While the site makes it look a little ecchi, the entire idea itself sounds great. Appropriately starting on April 1, one short will air each day that will revolve around a particular joke, and the students from the real-life university department that the animated character Charady studied in (Department of Character Design) will be directing the shorts. They appear to be CG-animated, with Ryuji Masuda (whose Mr. Stain I haven't been too wild about) set as the executive director. It's an ambitious, but promising, project and a good way for students to apply their trade, and it's one that I hope will be accessible outside of Japan online, as slim a possibility it may be...


Eden of the East

Debut: April 9, 2009
Format: TV (11 episodes)
Director: Kenji Kamiyama
Character Design: Chika Umino
Score: Kenji Kawai
Studio: Production I.G
Additional Links: ANN Entry

Synopsis
In the very near future, a terrorist missile attack occurs on Japanese soil, but does not incur any causalities. A few months following the incident, which has disappeared from the public conscious, a young Japanese tourist is caught throwing something onto the White House lawn, prompting the police to confront her. Her savior is a fellow Japanese--a man who is inexplicably without any clothes and only carrying a gun and a cellular phone loaded with a great deal of money...

Personally...
Kenji Kamiyama has perhaps been Production I.G's strongest asset in recent years, helming two of the studio's best and most revered titles, Ghost in the Shell: Stand Alone Complex and Moribito: Guardian of the Spirt. In only his fourth stint as director (first for the chibi Patlabor shorts, Mini Pato), Eden of the East marks the first time that Kamiyama has created a story himself (the name is a play-on-words of John Steinbeck's classic East of Eden, though unrelated--to my knowledge--in terms of story). While it sounds somewhat interesting, I do hope that Kamiyama doesn't delve too deeply into "hero worship" territory, which he has done too often in his two previous projects (especially with female characters, wearing thin an otherwise laudable act). It would also be good to see the story not progress too slowly or embroil itself in anti-American government sentiment (something touched upon in a few recent I.G shows, both thinly-veiled and sometimes laughable in approach).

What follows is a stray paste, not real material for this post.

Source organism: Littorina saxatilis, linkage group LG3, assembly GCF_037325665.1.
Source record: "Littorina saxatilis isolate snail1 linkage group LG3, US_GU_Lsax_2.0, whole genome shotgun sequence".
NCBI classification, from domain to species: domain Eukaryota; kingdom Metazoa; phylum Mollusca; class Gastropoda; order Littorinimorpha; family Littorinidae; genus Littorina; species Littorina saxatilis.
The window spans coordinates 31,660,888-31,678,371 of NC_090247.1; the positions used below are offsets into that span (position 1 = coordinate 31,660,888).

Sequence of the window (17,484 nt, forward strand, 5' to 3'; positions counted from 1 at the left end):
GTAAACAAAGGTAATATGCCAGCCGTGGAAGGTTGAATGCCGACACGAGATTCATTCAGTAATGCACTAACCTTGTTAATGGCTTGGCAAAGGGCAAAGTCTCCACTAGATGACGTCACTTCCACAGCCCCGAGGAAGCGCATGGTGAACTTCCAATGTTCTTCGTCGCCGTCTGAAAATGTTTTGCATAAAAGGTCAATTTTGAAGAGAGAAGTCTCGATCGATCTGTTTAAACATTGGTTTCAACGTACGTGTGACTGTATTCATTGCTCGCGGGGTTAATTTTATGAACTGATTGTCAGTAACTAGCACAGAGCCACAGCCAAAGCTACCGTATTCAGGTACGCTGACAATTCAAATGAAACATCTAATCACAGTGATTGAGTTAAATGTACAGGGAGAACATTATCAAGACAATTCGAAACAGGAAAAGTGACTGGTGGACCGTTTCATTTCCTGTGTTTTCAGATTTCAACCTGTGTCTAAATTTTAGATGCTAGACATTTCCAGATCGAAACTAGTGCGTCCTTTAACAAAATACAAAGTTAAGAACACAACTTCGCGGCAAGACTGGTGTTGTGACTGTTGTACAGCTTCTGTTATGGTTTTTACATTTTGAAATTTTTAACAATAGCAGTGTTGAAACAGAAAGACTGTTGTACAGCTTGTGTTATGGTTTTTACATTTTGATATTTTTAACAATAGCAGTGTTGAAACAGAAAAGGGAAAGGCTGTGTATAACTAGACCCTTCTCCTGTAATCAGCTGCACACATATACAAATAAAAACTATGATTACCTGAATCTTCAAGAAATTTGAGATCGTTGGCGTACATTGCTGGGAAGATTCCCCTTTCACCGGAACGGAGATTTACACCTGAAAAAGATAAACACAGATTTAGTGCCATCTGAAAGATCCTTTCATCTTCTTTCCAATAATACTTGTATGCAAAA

All of that said, the trailer does make it look more palatable, projecting a dramatic story with some lighthearted overtones. Along with the usual high-quality visuals one has come to expect from a Kamiyama production (with a sort of look reminiscent of Madhouse's Dennou Coil), Eden of the East may turn out better than I expect. Of interest is the inclusion of an Oasis-sung OP, straight from their newest album. This wouldn't be the first time that a band outside of Japan supplied anime theme songs, as Franz Ferdinand did for Paradise Kiss' ED ("Do You Want To"), Radiohead for Ergo Proxy's ("Paranoid Android"), and Duran Duran for Speed Grapher's OP ("Girls on Film", which was infamously replaced in the U.S. with a BGM piece due to licensing issues). There will also be a film version of the series slated for theaters later in the year.


Fullmetal Alchemist: Brotherhood

Debut: April 5, 2009
Format: TV
Director: Yasuhiro Irie
Character Design: Hiroki Kanno
Score: Akira Senju
Studio: BONES
Additional Links: ANN Entry, FUNimation Videos, Hulu
Review: Ep. 1

Synopsis
In this second BONES reincarnation of the popular Fullmetal Alchemist manga, set to follow more closely to the source material, two young brothers--one having two artificial limbs of metal and the other having only a body of armor, due to a botched alchemic experiment in trying to resurrect their dead mother--search the land for the legendary Philosopher's Stone in hopes of reversing the effects of their accident.

Personally...